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Insulin resistance and cardiovascular risk in the pediatric patient

Insulin resistance and cardiovascular risk in the pediatric patient

Progress in Pediatric Cardiology 12(2): 169-175

The insulin resistance syndrome, a cluster of potent risk factors for atherosclerotic cardiovascular disease and type 2 diabetes in adults, is composed of hyerinsulinemia, obesity, hypertension and hyperlipidemia. In addition, left ventricular hypertrophy and its precursor increased left ventricular mass, is known to be a powerful predictor of adverse cardiovascular events, both as an independent risk factor and by association with the insulin resistance syndrome. Obesity appears to have a major role in the relations between the components of the insulin resistance syndrome, and their association with increased heart mass. Of significant impact in the adult population, atherosclerotic cardiovascular disease and death are rarely seen in the young, but the pathologic processes and risk factors associated with its development have been shown to begin during childhood. Recent studies revealed the presence of components of the insulin resistance syndrome also in children and adolescents, however, their associations are not well understood. A direct link between obesity and insulin resistance has also been reported in the young, as has the link between insulin resistance and abnormal lipid profile. There is an increasing amount of data to show that being overweight during childhood and adolescence is significantly associated with insulin resistance, abnormal lipids and elevated blood pressure in young adulthood. Weight loss in these situations results in a decrease in insulin concentration and an increase in insulin sensitivity toward normalcy. Moreover, it has been determined that increased left ventricular mass is present in childhood, and is related to other risk factors, namely obesity and insulin resistance. Based on current knowledge, it is reasonable to suggest that weight control, and lifestyle modification, could alter the incidence of the syndrome of insulin resistance, and improve the risk profiles for cardiovascular disease as children make the transition toward adolescence and young adulthood.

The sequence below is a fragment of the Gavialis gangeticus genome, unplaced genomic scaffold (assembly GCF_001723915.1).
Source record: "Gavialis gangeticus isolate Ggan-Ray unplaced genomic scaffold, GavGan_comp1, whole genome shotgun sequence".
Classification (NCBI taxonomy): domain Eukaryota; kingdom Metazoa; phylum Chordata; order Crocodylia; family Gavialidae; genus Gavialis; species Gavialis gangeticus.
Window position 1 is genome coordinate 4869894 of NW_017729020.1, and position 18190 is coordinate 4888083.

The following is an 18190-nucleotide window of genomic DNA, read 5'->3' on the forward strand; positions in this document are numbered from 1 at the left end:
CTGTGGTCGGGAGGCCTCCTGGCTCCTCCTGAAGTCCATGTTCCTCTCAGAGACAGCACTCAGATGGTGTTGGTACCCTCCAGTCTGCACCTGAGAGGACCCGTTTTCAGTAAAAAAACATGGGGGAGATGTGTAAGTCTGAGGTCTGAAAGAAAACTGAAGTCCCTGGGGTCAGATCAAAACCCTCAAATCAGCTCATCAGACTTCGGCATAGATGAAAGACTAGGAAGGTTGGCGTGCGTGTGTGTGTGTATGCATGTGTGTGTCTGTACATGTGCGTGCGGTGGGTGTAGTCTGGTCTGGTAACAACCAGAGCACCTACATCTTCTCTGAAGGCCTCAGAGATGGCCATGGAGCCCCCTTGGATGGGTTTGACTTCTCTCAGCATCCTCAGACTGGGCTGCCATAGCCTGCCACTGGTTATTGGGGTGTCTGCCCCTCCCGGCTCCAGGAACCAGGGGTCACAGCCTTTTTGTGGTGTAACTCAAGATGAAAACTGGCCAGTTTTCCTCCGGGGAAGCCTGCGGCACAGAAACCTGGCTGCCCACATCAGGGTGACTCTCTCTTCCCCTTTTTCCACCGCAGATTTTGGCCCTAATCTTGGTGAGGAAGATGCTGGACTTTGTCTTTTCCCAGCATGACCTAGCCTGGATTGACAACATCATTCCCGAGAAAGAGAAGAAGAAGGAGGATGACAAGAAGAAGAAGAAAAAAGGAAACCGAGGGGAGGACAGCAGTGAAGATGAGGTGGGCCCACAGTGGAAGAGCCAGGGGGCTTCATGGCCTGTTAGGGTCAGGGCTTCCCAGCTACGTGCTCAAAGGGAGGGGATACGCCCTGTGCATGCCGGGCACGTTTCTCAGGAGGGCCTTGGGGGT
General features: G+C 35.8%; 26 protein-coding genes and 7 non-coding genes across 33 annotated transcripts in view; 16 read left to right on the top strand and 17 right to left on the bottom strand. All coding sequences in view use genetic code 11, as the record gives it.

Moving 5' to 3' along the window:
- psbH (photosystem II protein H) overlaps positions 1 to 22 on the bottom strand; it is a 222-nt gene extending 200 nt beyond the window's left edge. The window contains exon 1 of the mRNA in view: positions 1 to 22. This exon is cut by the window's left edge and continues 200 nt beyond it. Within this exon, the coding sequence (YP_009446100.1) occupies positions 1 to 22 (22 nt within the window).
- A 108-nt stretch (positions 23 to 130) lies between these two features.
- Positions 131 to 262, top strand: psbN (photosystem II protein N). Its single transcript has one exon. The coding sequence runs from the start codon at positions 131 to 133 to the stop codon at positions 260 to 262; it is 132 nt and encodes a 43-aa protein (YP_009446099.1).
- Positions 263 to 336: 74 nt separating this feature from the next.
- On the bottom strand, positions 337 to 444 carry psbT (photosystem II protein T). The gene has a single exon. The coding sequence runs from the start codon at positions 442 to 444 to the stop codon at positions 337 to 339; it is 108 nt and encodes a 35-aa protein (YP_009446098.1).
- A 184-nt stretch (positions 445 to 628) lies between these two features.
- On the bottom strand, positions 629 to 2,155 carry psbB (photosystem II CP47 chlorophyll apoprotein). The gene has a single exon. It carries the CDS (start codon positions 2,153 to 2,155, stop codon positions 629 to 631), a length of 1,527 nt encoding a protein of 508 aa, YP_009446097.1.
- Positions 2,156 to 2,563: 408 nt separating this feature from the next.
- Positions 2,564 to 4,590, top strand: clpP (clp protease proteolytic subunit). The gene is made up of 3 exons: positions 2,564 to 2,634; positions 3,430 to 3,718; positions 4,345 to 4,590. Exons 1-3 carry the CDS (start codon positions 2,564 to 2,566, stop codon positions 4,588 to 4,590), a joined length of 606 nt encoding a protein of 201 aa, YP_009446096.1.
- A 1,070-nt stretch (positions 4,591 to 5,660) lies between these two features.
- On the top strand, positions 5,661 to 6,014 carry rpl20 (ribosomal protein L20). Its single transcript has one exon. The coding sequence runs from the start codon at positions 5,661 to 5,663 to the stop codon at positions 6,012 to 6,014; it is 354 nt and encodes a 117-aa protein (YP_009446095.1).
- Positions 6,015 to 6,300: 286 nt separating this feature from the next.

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Accession: 046422531

Download citation: RISBibTeXText

PMID: 11223344

DOI: 10.1016/s1058-9813(00)00070-9

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